The FCJ indicated that reasonable grounds can justify different treatment of licensees and that those differences do not necessarily make an offer discriminatory. Significant questions, however, remain about how this position will play out in practice.

In a further decision in late 2020, the FCJ confirmed and further specified this ruling.23

Further developments from the appeal courts

At the appeal court stage, the requirements for a willing licensee were also a key topic.

In a 2022 decision, the Higher Regional Court of Düsseldorf further developed the approach and seemingly applied a more differentiated position than the FCJ.24 The Düsseldorf court drew a distinction between an infringer's general willingness to take a FRAND licence and the infringer's specific willingness to agree to certain conditions of the licence. If an infringer is already lacking a general willingness to license, the court can issue an injunction without assessing the FRAND compliance of the infringer's offer. Contrarily, specific willingness only comes into play if an infringer is generally willing to take a licence, and – importantly – the patentee's licence offer complies with FRAND principles. If the patentee makes a non-FRAND-compliant offer, no injunction may be issued, even if the infringer is lacking the (specific) willingness to license the patent. In the case to be decided, the court found the infringer to be generally unwilling to license a product, so the court issued an injunction without further assessing whether the patentee's licence offer was FRAND-compliant.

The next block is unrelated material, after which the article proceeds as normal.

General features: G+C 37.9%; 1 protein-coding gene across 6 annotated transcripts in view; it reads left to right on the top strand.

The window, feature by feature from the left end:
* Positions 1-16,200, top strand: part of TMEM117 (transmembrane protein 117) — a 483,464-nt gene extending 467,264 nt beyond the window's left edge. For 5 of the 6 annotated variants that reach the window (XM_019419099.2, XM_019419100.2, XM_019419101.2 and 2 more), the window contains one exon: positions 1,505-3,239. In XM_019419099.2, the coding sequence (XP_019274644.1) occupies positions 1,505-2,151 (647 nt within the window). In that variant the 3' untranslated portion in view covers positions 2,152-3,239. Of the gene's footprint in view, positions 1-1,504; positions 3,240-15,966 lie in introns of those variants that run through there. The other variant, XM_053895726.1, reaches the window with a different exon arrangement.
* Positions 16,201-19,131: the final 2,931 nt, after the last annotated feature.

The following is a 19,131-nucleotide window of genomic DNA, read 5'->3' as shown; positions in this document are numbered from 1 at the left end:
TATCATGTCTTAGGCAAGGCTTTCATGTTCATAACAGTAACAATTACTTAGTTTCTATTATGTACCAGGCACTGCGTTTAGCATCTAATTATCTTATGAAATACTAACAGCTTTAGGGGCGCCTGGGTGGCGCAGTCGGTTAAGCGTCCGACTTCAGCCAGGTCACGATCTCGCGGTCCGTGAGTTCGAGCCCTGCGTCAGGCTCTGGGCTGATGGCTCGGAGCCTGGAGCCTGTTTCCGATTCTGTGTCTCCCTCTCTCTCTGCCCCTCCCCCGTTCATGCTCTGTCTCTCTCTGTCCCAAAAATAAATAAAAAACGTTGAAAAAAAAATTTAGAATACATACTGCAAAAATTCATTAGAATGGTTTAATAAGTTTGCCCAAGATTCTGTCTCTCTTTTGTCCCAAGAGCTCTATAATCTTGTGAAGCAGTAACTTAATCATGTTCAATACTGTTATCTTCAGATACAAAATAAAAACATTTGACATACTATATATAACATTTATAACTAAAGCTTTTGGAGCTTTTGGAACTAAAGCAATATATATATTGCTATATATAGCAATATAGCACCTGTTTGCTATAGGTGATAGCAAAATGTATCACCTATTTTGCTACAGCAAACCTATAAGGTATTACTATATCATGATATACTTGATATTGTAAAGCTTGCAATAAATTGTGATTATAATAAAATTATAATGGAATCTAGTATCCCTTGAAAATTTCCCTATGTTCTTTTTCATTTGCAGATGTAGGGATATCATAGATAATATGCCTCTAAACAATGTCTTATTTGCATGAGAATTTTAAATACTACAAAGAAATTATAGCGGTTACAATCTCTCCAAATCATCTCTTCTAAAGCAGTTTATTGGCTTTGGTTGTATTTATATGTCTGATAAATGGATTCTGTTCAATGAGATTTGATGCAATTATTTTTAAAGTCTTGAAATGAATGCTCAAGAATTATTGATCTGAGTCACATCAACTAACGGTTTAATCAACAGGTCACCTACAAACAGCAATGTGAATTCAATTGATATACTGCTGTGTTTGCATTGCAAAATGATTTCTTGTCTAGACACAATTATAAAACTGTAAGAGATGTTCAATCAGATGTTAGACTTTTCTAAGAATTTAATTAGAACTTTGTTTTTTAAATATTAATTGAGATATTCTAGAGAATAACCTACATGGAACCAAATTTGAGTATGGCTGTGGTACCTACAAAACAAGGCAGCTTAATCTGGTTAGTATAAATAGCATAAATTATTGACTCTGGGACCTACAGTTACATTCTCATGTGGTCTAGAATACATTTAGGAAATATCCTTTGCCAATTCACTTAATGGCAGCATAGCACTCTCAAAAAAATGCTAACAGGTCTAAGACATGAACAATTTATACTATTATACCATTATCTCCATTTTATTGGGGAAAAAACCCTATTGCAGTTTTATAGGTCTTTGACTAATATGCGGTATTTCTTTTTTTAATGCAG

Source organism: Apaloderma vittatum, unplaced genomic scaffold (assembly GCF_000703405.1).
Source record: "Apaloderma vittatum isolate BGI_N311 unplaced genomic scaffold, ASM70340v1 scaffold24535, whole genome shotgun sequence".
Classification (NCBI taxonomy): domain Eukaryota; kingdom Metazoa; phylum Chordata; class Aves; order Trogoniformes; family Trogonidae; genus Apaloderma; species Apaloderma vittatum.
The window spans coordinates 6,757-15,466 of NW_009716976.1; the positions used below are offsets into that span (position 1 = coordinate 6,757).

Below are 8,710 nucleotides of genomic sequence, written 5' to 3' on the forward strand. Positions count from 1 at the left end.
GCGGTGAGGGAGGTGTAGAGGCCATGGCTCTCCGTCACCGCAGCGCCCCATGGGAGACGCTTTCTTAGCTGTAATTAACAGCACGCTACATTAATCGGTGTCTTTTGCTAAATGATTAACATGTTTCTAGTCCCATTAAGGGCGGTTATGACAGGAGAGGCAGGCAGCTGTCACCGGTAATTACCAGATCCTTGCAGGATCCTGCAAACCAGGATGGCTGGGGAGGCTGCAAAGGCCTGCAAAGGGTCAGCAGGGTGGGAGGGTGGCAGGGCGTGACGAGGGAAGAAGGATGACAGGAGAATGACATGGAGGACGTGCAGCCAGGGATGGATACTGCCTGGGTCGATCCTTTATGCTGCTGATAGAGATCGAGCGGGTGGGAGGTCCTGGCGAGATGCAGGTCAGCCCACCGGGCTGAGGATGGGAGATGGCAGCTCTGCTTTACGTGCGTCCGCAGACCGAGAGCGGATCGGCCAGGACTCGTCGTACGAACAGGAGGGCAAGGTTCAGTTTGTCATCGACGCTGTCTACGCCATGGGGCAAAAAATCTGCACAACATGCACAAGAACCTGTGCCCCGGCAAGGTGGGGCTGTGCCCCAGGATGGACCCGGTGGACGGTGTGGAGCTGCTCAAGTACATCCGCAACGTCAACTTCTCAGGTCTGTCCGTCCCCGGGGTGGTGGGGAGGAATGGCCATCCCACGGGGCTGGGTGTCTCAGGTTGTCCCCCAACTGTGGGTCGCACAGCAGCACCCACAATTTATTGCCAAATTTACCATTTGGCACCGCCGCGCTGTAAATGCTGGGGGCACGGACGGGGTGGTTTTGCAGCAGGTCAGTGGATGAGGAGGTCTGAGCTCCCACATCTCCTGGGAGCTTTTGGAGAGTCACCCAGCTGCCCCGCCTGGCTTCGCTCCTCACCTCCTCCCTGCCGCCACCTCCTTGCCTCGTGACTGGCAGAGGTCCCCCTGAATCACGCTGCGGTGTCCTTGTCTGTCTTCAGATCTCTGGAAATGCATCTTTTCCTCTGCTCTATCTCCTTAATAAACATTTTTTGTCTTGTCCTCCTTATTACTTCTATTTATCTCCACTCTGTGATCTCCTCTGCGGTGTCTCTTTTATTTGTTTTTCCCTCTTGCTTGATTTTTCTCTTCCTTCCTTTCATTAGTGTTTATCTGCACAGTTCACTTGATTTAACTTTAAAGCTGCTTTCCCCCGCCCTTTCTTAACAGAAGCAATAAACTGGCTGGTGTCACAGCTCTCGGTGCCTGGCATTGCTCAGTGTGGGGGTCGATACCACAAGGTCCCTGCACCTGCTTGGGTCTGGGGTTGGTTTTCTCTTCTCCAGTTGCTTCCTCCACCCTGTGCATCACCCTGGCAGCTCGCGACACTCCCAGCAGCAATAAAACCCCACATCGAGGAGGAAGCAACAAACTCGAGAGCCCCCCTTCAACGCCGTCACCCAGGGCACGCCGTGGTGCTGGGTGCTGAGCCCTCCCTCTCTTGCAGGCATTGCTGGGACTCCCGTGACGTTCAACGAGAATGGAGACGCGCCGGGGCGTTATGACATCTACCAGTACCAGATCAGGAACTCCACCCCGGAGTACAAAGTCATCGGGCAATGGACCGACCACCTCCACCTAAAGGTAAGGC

In contrast, the Higher Regional Court of Karlsruhe is more closely aligned with the FCJ. In a further 2022 decision, the court found the infringer to be an unwilling licensee by strictly applying the FCJ's guidelines.25 In particular, the court held that the willingness to license is a dynamic concept, not a static determination. The infringer must remain willing to take a FRAND licence throughout the discussion and litigation. Moreover, the infringer must voice objections to the FRAND compatibility of the licence offer in a timely manner if the patentee has made such an offer. The court further specified that the patentee's infringement notice must explicitly mention the patent that is later asserted and must not use an unspecific generic term for a group of patents.

These decisions show that even for aspects for which the FCJ seemingly gave a conclusive answer, further alignment of case law is needed. In other aspects similar uncertainty remains, namely on the question whether a FRAND declaration is binding upon the successor in title in cases of an assignment of the patent. A respective case is pending before the FCJ.26 Similarly, the major topic of whether the patentee can choose to which entity in the value chain to grant a licence or whether the infringer can point to the willingness to license of its suppliers to defend against an injunctive claims, remains unresolved. The referral of this question to the ECJ has become moot following the settlement of the underlying case, and it is unclear whether there will be a second referral.27

Apart from litigation on patents declared standard-essential together with FRAND commitments, there is increasing attention on patents on de facto standards. The FCJ's Orange Book decision,28 which governed the antitrust defence before Huawei v. ZTE and imposed much stricter requirements on the implementer, still is good law in this context, as well as in other contexts: the FCJ held in its recent FRAND decision that if a patentee acts abusively under the Orange Book rules, this will also limit the enforcement of the patent under the Huawei v. ZTE framework.